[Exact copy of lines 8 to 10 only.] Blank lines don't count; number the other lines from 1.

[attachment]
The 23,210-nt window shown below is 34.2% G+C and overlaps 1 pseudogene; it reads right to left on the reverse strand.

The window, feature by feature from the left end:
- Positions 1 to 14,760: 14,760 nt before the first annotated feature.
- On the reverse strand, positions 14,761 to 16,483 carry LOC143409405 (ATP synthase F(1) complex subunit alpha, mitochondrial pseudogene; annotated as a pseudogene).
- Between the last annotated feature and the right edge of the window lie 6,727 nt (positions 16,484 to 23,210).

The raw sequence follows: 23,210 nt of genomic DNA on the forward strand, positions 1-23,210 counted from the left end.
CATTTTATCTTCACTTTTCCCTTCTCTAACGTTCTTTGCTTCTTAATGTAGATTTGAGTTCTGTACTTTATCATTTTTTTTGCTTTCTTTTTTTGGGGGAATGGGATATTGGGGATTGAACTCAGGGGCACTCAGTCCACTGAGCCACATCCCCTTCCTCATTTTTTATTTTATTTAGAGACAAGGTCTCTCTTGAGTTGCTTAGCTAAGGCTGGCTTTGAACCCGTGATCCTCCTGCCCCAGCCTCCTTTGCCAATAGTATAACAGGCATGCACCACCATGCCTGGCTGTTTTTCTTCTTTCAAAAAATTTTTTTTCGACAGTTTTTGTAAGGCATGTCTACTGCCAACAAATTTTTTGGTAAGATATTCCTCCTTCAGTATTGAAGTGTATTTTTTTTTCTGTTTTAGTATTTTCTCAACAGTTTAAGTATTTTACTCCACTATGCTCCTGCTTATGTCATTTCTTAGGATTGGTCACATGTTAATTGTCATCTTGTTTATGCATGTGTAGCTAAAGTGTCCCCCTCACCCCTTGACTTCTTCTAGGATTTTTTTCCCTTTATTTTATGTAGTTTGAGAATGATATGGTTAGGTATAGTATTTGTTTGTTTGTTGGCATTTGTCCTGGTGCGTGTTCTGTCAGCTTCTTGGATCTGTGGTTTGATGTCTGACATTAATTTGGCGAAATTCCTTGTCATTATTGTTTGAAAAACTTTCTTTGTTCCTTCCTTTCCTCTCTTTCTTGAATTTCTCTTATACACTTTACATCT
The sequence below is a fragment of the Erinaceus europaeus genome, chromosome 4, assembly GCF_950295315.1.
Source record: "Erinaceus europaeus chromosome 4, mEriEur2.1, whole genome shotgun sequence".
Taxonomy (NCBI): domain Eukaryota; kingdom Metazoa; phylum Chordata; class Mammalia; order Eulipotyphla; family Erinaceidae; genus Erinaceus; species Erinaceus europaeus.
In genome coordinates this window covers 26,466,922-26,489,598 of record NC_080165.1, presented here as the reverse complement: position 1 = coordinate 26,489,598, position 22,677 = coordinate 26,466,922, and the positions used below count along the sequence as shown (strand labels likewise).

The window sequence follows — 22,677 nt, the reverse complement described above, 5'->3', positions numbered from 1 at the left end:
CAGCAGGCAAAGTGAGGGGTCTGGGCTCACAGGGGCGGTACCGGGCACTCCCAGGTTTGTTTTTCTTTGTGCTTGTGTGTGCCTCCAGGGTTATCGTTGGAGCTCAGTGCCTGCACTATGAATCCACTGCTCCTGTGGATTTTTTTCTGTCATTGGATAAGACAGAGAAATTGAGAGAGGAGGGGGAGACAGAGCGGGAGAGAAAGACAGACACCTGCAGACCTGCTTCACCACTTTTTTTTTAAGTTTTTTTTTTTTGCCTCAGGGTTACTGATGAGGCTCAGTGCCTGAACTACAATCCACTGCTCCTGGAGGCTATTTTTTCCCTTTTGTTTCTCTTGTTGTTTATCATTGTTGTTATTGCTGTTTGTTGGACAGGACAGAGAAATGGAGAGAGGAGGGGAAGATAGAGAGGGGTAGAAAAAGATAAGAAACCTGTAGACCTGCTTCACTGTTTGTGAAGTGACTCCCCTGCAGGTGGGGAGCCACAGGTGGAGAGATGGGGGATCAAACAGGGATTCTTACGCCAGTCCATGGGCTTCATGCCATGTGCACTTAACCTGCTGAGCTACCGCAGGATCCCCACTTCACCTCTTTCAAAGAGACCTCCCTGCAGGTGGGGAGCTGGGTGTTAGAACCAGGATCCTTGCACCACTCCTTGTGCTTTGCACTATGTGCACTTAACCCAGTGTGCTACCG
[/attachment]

The sequence below is a fragment of the Erinaceus europaeus genome, chromosome 4, assembly GCF_950295315.1.
Source record: "Erinaceus europaeus chromosome 4, mEriEur2.1, whole genome shotgun sequence".
Taxonomy (NCBI): domain Eukaryota; kingdom Metazoa; phylum Chordata; class Mammalia; order Eulipotyphla; family Erinaceidae; genus Erinaceus; species Erinaceus europaeus.